DeMint and his Congressional delegation did meet today with de facto Honduran President Roberto Micheletti.

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As the Senate gets set to take up climate change legislation, one of the key opponents of serious efforts to stop global warming may find its clout on the issue badly weakened.

That's because in recent weeks, several high-profile members of the Chamber of Commerce have gone public over their disagreement with the group's position, with some leaving the Chamber altogether over the issue.

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An interesting pattern has been emerging in the Republican Party's handling of foreign policy: Individual GOP officials are now making a regular point of not only formulating an alternative foreign policy, to be presented to the American people and debated in Congress -- they're acting on it too, and undermining the official White House policies at multiple turns:

• Sen. Jim DeMint (R-SC) is visiting Honduras in order to support the recent military coup against a leftist president, which has been opposed by the Obama administration and all the surrounding countries in the region. (Late Update: DeMint's office says he is not taking sides during his visit to the current Honduran leadership, denying the New York Times reports that this was his intention.)

• Sen. Jim Inhofe (R-OK) will be going to the upcoming climate change conference in Copenhagen, bringing a "Truth Squad" to tell foreign officials there that the American government will not take any action: "Now, I want to make sure that those attending the Copenhagen conference know what is really happening in the United States Senate."

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Former U.S. Attorney Chris Christie, the Republican nominee for Governor of New Jersey, might be reaching a little too hard to appeal to the youth vote -- a new pair of Web videos from his campaign come off like a middle-aged man trying to sound cool with his kids, and totally failing.

This one samples an L.L. Cool J song, "That's A Lie":



Another Web ad is a takeoff on those annoying commercials for free credit reports, and refers to Democratic Gov. Jon Corzine as being "whack." It is very painful to watch, so it has been placed after the jump for your safety.

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So what exactly is the deal with Sen. Jim DeMint's (R-SC) trip to Honduras -- which is being done in an effort to support the recent military coup, contrary to current U.S. foreign policy -- and the failed effort by Sen. John Kerry (D-MA) to stop it?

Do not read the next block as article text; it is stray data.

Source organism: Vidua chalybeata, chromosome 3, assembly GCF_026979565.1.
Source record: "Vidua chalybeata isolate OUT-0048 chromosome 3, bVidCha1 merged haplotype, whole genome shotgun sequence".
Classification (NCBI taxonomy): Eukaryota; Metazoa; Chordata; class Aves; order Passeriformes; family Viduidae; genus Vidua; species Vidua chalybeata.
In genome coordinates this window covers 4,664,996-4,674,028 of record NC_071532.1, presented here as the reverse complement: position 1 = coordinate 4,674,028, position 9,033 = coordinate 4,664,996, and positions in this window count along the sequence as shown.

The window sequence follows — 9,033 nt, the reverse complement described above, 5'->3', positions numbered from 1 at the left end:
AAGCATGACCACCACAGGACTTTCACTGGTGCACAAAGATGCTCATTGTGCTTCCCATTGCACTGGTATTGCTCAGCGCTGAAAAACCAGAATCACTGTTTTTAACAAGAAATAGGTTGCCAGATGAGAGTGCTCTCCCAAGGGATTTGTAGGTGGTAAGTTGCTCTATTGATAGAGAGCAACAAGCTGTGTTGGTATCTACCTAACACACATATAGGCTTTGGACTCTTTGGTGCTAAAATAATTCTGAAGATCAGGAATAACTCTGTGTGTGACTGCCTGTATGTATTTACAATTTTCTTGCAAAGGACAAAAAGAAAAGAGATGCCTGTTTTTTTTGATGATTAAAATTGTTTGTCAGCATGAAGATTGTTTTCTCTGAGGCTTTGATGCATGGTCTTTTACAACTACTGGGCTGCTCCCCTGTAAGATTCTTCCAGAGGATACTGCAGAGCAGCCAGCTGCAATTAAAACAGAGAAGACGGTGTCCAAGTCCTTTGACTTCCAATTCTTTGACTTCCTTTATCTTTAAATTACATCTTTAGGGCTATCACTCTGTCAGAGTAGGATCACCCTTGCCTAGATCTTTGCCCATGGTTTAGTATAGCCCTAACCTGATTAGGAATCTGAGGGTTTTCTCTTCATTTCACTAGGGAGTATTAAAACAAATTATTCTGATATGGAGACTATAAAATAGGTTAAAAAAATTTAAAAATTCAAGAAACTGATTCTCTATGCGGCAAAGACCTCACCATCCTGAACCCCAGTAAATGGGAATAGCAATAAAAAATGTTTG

Frederick Jones, communications director for the Senate Foreign Relations Committee and a Kerry spokesman, explained the distinction to us: Kerry was not blocking DeMint from going to Honduras -- any American can legally travel there -- but the issue was over government funding and plane travel for an official fact-finding mission. "Clearly, as an American citizen, Sen. DeMint is free to travel to Honduras commercially."

Kerry, as chairman of the Foreign Relations Committee, blocked DeMint's funding because DeMint has been holding up key nominations for foreign policy officials in Latin America -- thus obstructing the committee's business and the U.S. government overall in working on the region. In response, Senate Minority Leader Mitch McConnell (R-KY) stepped in and obtained the funding for DeMint from another source, which has not yet been identified.

Calls to the DeMint and McConnell offices were not returned. Jones' statement, firing back at DeMint for blocking the nominations, is available after the jump.

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If Senate Majority Leader Harry Reid does not ultimately decide to include a public option in Senate health care legislation before he brings a bill to the floor, it could have important consequences for the fate of the public option.

As I've noted before, the public option would then have to be added to the bill by amendment, or, failing that, in a contentious conference committee with the House of Representatives.

Neither option is particularly straightforward: The latter route would ask Democratic conservatives whether they'd support a filibuster to kill a health care bill with a public option--brave, but dangerous. The former will be a daunting climb.